The Highs and Lows of Deer Season…
Every deer camp has the conversation as to what drives deer movement. Moon phases, rut timing, weather patterns, etc., are all popular subjects. Ten deer hunters in a given deer camp will offer up ten different reasons for why deer do what they do. Given that weather will impact your entire deer season and not just a few days or weeks I will conclude that weather patterns are the most popular conversation piece associated with deer movement.
When experts begin to offer up their theories as to what prompts deer movement there is usually discussion of “high pressure” and “low pressure” systems. High pressure systems are typically associated with clear skies, breezy conditions, and more drastic temperature variations. Low pressure systems are usually accompanied by cloudy skies, precipitation, and stagnant temperatures.
Within the last two weeks I have read writings by expert deer hunters who provided two completely different viewpoints to this discussion. Both of these experts have many, many trophy whitetails to their name and their credentials are without debate. So how is it that one of these experts can say that a “high pressure system” is the best time to capitalize on deer movement and the other can say that deer move best when “low pressure” conditions are present? They both can’t be right, can they?? The answer…. Yes, they can.
I know this is confusing but let me offer up my explanation. My observations over the years have led me to conclude that any weather pattern that “settles in” and remains constant for any length of time tends to curb deer movement. The rapid rise or fall of the barometer seems to coincide with an increase in animal activity. When a storm is approaching deer activity seems to peak hours before its arrival and this event has been well documented throughout history. Likewise, after a high-pressure system moves in and the skies clear it seems to make the animals happy to have weathered the storm and prompts them to get out and enjoy the weather.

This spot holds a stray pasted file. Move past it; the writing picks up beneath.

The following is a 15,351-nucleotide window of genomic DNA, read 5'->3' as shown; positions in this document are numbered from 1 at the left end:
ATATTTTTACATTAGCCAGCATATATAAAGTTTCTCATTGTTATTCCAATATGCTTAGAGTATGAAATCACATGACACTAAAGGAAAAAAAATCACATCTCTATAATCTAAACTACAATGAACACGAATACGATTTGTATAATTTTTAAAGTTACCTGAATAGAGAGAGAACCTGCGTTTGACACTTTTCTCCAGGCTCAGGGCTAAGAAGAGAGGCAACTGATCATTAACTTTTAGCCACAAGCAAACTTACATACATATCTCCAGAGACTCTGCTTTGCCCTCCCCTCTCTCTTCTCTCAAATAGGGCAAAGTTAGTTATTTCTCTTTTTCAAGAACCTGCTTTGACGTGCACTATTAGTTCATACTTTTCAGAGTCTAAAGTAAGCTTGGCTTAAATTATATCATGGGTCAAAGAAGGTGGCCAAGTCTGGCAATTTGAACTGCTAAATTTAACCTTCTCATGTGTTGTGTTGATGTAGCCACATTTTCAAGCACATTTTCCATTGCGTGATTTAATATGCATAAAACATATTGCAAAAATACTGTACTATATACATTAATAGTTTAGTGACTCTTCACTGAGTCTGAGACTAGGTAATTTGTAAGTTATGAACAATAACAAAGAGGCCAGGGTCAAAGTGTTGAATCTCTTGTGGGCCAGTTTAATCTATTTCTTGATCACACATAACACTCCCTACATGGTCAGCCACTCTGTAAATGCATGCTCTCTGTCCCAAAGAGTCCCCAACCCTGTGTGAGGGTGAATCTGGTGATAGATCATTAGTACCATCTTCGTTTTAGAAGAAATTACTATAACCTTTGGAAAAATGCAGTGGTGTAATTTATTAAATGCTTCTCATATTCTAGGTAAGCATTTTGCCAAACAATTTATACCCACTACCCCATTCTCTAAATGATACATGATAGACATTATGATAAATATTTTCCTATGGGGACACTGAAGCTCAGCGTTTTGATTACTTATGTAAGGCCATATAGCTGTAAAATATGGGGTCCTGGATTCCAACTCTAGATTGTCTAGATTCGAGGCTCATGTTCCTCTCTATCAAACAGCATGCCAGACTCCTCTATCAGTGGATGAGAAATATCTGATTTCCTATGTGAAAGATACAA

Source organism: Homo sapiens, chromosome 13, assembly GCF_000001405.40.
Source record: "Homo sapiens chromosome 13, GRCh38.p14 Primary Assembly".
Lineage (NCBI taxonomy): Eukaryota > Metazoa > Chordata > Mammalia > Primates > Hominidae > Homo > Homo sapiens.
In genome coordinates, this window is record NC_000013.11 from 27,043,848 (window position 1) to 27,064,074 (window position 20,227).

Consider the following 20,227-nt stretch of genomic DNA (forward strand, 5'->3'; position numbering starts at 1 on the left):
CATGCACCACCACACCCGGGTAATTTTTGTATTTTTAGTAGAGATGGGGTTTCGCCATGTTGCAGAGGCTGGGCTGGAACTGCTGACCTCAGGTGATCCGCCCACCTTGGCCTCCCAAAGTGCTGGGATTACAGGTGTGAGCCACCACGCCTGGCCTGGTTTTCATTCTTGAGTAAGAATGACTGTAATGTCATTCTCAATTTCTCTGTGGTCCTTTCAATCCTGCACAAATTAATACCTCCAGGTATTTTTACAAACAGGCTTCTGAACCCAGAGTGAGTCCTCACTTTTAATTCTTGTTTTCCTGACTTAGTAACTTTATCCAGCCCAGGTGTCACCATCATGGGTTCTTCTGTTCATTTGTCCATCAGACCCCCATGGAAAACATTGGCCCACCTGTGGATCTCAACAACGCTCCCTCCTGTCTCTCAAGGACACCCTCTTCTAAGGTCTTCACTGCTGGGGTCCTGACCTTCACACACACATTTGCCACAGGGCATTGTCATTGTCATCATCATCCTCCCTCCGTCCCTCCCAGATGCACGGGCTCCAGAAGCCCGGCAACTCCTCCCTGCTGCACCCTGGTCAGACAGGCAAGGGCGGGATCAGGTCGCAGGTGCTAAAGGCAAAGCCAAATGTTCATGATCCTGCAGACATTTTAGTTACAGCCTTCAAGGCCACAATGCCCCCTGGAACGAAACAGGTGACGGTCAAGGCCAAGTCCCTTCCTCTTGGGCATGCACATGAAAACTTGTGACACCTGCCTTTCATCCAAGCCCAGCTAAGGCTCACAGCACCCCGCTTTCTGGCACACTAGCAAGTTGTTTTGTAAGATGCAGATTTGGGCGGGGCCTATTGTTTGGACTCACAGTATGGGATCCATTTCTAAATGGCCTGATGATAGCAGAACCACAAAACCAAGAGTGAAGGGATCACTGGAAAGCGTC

So, one can find an equal amount of success under either of these weather patterns provided that they are hunting during the initial onset of either system. After a day or two of a similar pattern the deer will begin to show less urgency in their activity. So, I think it boils down to your personal preference that drives one’s opinion of which is better…High or Low.
Good luck to all and shoot straight!!
Corey J. Wilkinson
Last Updated: October 25th, 2022
5 thoughts on “The Highs and Lows of Deer Season…”
Do you anticipate an early rut this year in Illinois?When is the prime rut in your region typically?
The peak breeding in the Midwest is generally mid-November. This will not change in any drastic fashion on any given year. I do believe that the moon phases can pull this peak from side to side in the calendar slightly. This year with the rutting moon on the 29th of Oct. I do believe that there will be more intense rutting activity at the end of Oct. and first week of November. It appears that the weather will be good during this time frame which should encourage a lot of daylight activity as well. Good luck!
When have you seen is the best time to rattle and start using drag rags? Is this weekend to early for that stuff?
Adam, The best time to call in a big whitetail is right now. If you see a big buck that is not going to come by you on natural movement don’t hesitate to hit him with some calling. The effectiveness of calling will decrease once the chase phase begins which is roughly 10 days away. Around Thanksgiving calling will once again start to be productive. As far as drag rags I would start that right now. If for no other reason than to cover your boot tracks.
Does Corey Wilkinson still work for Heartland